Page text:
In recent months, we have often heard that music was one of the first sectors most affected by Covid and will be one of the last to recover from it. This is especially true for Latin America.
The region’s GDP had been growing at a slow pace since long before the pandemic, but is now likely to suffer a 10-year setback. Countries like Chile were already crippled by last year’s social unrest and were only beginning to recover when the virus hit.
Several LatAm territories are experiencing the longest quarantines in the world, with full lockdowns through July. At the time of recording, live concerts are not yet allowed in Mexico or Colombia, apart from some sporadic drive-ins. In other territories, they are, but with heavy restrictions that make them financially unviable. Uruguay is one of the few examples that managed to control the pandemic and was able to allow the return of a gradual normalization of activities in June.
The impact on the music industry is being felt more intensely here than in other territories. Some examples:
In Argentina, local trade association ASIAr estimates the loss of revenue of record labels at more than 50% on average. 80% of them had to postpone recordings due to the pandemic and will have to lay off 1.7 employees on average.
A survey conducted by DataSIM in March reported an impact of more than 565 million dollars and 1 million professionals affected in Brazil, with 80% of the events cancelled or postponed.
In Chile, according to the Observatorio Digital de la Música Chilena, over 90% of shows had to be suspended, an annual economic decline of more than 41% is estimated for 2020, and about 80% of music companies risk layoffs and bankruptcy in the coming months.
Despite the setbacks, the music sector has responded and delivered inspiring content that is helping us through the crisis. But it is also questioning many of its models and putting a magnifying glass on the deficiencies that we already knew, such as the structural precariousness of streaming. Many LatAm music companies relied heavily on live revenues and, without the possibility of playing shows, the digital value gap has become even more apparent.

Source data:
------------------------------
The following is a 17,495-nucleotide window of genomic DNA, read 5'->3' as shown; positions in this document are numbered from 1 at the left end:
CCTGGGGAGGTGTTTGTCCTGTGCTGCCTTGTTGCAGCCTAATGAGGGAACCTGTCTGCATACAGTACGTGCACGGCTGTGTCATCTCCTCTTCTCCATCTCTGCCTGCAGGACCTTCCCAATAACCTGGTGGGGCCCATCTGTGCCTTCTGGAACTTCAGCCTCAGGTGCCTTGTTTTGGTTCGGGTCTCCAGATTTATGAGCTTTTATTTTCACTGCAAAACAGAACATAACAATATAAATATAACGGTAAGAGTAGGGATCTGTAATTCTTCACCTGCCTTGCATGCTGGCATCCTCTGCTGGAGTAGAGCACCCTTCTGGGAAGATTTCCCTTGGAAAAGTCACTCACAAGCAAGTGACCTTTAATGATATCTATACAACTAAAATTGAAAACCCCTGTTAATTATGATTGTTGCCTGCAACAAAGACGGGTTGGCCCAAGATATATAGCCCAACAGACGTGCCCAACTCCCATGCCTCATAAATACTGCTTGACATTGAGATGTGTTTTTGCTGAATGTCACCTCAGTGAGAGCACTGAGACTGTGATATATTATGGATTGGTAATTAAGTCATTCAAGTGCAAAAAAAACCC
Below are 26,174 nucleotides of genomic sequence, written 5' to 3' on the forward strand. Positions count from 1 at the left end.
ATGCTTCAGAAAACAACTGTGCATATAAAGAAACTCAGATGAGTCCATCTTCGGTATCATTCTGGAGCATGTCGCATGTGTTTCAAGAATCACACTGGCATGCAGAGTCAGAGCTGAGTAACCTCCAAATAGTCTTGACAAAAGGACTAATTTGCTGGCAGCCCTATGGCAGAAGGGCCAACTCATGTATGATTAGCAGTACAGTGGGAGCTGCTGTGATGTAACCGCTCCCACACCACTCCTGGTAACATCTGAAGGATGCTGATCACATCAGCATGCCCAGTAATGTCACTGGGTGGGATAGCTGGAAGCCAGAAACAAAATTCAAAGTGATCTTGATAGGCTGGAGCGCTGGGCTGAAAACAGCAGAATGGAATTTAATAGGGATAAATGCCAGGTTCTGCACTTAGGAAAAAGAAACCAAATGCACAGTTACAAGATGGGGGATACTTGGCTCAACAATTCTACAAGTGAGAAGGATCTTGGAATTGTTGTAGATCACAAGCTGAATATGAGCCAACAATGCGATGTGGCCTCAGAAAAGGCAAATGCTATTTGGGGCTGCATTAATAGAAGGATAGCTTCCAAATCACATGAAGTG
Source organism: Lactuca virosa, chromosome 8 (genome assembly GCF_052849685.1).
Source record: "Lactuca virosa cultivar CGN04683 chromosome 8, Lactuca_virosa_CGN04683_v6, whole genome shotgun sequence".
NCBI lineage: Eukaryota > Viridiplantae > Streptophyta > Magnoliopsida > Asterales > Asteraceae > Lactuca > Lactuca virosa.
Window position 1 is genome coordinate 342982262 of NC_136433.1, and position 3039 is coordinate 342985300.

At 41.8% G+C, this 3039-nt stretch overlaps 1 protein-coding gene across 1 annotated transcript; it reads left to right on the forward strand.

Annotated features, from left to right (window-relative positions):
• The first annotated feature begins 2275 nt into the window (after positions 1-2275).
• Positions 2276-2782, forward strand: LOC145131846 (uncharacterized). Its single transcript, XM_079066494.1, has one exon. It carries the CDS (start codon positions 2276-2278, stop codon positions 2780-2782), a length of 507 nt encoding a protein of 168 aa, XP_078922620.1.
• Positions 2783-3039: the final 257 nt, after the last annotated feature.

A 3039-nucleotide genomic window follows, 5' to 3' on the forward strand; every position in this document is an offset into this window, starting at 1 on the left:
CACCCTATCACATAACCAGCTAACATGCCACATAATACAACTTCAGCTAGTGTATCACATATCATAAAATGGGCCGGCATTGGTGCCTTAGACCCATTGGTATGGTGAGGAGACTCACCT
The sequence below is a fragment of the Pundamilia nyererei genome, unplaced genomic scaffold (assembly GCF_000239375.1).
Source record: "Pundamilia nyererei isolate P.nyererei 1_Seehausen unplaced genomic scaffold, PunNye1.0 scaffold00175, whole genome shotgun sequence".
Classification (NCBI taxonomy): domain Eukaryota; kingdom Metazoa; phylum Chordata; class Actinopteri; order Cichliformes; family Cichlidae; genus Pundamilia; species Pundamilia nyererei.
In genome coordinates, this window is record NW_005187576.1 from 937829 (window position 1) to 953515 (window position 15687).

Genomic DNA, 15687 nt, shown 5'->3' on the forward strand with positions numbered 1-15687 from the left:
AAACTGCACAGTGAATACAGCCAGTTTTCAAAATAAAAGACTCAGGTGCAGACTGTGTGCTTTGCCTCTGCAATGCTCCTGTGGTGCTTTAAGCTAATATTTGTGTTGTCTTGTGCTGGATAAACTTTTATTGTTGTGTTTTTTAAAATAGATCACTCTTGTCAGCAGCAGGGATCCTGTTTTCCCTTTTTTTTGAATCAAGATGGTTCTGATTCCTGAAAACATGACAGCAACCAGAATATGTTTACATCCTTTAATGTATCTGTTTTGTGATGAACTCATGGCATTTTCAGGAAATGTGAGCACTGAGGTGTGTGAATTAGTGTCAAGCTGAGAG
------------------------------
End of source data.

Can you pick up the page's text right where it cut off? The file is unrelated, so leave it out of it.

Cultural and creative industries need support mechanisms and the development of stimulus measures, as the financial sustainability of the sector is in jeopardy. But despite calls for governments to approve specific plans, their responses have been uneven, and generally not sufficient, throughout the Latin American region.
This pandemic has reinforced the importance of the role of trade associations in raising public awareness and fighting for better conditions for music professionals. The absence of representation in key territories, such as Mexico, Colombia, and Peru, has deprived the sector of an effective dialogue with their governments. Therefore, no sector-specific plans have been approved, with culture and music being the least of their priorities.
And, where general support measures were made available, the lack of business and artist censuses, and the fact that the black economy is still huge, meant that many were unable to benefit from them. To lay the foundations for a lasting recovery, beyond the current crisis, production proximity models should be promoted, considering the small and micro-enterprises that make up the independent music industry, fostering professionalisation and capacity building.
More than ever, international cooperation is proving essential to respond to the pandemic. And will be even more vital in the aftermath. It is crucial to guarantee the exchange of knowledge and experiences through decentralized cooperation. An example is WIN’s LatAm Network working group, where the organization’s staff, our associations in the region, and individuals in key territories, are working together to assist in associative efforts and with advocacy, by sharing helpful information and resources.
Despite all the challenges facing the Latin American region, we are confident that independents, as global players with significant transformative and convening power, will lead to a better, stronger and more inclusive reconstruction of the music industry after the pandemic.
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